OLYMPIA — Washington’s Republican attorney general will join other states in a lawsuit against the federal health care reform plan, a move its Democratic governor denounced as “not representing the people of this state.”
Attorney General Rob McKenna said Monday afternoon he would join a lawsuit challenging the constitutionality of the health care reform package passed Sunday by Congress and soon to be signed by President Obama.
“I believe this new federal health care measure unconstitutionally imposes new requirements on our state and on its citizens,” McKenna said in a statement released by his office about 1 p.m. “This unprecedented federal mandate, requiring all Washingtonians to purchase health insurance, violates the Commerce Clause and the 10th amendment of the U.S. Constitution.”
The 10th Amendment says powers not listed in the Constitution, or prohibited for the states, are left to the states and the people. That amendment is the one most often cited by proponents of greater sovereignty by the states, on everything from health care reform to gun rights to tax collection.
The bill places “an extraordinary burden” on the state budget by expanding its Medicaid eligibility standards, he said in the press release.
An hour later, a visibly irate Gov. Chris Gregoire said she “totally disagrees” with McKenna’s decision, which she didn’t know about until reading a news account. She said she then called him to discuss it.
“I don’t know who he’s representing,” Gregoire said. McKenna is not representing her, the people who will be added to the state’s Basic Health Plan or the doctors and hospitals who will have larger Medicare reimbursement payments because of the new federal plan.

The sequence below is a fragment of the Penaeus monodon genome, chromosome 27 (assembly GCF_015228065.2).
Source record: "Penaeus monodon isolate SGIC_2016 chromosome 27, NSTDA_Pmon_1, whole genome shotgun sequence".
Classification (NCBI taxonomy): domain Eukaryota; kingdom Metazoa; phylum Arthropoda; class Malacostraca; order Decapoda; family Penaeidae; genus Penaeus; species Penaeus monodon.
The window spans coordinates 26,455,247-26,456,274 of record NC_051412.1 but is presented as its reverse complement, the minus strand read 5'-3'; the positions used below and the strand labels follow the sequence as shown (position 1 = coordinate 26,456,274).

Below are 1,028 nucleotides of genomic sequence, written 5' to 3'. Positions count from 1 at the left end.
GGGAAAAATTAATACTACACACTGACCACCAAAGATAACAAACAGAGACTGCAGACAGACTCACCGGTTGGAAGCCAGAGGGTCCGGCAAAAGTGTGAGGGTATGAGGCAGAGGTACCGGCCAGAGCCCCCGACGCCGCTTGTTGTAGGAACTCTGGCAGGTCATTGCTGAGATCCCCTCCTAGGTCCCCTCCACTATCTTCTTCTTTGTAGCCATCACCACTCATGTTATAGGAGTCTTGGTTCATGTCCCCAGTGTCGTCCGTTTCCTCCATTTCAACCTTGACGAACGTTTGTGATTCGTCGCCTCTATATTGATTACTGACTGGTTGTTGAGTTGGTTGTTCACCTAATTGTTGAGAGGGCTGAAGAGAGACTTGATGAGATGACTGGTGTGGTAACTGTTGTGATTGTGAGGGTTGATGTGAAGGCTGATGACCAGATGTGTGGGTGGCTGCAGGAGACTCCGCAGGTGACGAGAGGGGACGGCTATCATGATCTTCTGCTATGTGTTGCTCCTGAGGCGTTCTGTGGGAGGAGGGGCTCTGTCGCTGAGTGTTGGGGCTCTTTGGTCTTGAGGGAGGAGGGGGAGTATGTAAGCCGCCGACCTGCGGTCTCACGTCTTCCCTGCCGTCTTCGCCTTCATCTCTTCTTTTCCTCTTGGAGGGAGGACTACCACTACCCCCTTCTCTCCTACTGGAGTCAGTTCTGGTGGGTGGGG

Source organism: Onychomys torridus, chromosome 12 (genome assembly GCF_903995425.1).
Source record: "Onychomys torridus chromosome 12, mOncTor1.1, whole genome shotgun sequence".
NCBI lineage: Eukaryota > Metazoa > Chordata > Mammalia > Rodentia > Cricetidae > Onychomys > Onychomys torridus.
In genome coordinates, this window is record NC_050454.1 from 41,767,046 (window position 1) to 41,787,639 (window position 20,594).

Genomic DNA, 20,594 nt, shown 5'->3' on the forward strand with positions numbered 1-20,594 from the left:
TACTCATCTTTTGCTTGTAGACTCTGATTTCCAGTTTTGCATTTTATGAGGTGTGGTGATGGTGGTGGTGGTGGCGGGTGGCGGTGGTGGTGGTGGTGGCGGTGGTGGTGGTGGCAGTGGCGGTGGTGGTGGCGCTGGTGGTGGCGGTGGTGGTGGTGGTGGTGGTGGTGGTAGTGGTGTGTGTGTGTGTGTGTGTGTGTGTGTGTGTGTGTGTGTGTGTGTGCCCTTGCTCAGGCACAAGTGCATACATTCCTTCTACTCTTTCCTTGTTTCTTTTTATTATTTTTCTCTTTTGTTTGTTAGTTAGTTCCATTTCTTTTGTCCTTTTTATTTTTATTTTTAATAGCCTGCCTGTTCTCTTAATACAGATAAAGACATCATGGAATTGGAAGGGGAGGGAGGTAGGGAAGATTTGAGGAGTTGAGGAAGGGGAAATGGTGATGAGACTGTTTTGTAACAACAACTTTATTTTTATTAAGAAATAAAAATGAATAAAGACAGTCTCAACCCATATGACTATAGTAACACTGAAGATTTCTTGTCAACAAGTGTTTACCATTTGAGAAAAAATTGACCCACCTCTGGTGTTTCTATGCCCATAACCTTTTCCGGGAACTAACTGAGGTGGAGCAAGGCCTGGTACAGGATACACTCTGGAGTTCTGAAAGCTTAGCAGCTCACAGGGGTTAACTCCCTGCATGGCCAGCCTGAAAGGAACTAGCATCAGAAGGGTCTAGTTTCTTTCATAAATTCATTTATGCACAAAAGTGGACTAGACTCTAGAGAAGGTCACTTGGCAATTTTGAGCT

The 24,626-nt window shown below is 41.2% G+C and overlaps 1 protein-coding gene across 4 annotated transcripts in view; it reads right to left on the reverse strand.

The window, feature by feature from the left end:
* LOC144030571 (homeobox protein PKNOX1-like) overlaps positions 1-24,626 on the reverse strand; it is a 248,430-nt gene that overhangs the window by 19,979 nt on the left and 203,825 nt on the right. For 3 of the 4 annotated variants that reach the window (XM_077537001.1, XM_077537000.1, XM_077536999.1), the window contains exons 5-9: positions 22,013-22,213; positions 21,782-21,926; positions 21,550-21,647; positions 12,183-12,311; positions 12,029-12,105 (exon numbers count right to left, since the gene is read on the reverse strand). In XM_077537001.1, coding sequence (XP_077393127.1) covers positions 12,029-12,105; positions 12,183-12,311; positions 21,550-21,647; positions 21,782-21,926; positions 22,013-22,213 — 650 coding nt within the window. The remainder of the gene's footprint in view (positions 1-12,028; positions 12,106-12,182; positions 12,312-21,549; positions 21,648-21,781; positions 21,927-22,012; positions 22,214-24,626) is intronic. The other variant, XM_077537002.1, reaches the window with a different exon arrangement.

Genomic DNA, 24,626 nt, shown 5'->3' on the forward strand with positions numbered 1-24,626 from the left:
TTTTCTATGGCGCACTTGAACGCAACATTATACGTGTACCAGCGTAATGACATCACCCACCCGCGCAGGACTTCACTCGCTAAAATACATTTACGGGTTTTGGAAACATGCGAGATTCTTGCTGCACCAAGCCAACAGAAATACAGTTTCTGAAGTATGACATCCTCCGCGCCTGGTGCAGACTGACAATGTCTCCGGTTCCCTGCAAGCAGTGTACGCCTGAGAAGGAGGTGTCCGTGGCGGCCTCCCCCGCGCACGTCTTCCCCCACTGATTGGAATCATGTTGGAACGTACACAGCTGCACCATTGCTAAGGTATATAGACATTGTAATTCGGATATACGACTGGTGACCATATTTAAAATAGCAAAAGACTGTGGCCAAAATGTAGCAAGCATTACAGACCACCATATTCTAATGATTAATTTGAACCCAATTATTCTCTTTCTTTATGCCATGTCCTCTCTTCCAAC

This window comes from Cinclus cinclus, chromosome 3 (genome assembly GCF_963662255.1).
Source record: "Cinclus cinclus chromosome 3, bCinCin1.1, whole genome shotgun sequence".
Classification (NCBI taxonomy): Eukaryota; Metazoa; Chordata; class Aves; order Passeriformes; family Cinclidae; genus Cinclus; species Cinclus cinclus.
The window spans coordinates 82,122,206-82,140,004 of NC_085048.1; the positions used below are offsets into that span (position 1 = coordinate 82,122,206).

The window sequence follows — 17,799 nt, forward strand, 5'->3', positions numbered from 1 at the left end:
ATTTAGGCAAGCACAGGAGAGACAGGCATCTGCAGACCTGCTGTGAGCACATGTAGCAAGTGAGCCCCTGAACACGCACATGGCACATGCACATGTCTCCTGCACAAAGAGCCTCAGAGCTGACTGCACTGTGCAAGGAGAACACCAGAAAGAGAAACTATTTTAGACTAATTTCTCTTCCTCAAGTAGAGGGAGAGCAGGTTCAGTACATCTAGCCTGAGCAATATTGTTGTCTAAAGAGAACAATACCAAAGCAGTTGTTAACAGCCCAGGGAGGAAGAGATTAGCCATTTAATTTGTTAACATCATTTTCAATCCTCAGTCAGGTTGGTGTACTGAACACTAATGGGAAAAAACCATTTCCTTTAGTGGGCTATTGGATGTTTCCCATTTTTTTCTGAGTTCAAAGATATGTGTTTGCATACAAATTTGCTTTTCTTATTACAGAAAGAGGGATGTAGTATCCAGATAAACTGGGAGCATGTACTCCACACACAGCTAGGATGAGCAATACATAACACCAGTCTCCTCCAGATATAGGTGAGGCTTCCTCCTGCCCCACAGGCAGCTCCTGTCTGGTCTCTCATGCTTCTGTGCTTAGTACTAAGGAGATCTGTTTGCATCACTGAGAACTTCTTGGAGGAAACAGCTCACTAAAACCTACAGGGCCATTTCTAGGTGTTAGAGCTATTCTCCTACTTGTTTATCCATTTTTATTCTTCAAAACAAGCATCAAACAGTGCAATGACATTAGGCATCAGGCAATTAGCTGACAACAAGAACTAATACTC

The attorney general’s office may need to assign an attorney to represent her “because I totally oppose what he’s doing,” Gregoire said.
The governor and attorney general offices are constitutionally separate, in Washington, and each is elected separately by voters every four years. McKenna has been mentioned as the GOP’s favorite pick to run for governor in 2012, and Gregoire has not ruled out a run for a third term in the top spot. Gregoire was attorney general before she was governor.
As attorney general, Gregoire did sue the federal government over cleanup at the Hanford Nuclear Reservation. When reminded of that by reporters, Gregoire said there was a major difference: The governor at the time, Gary Locke, wanted her to take on the government on that score.
“I don’t buy the legal theory, either,” Gregoire said. Because she’s not a practicing attorney, she did talk to her legal adviser about it and has questions about it. “I’ll leave that to the lawyers to sort out.”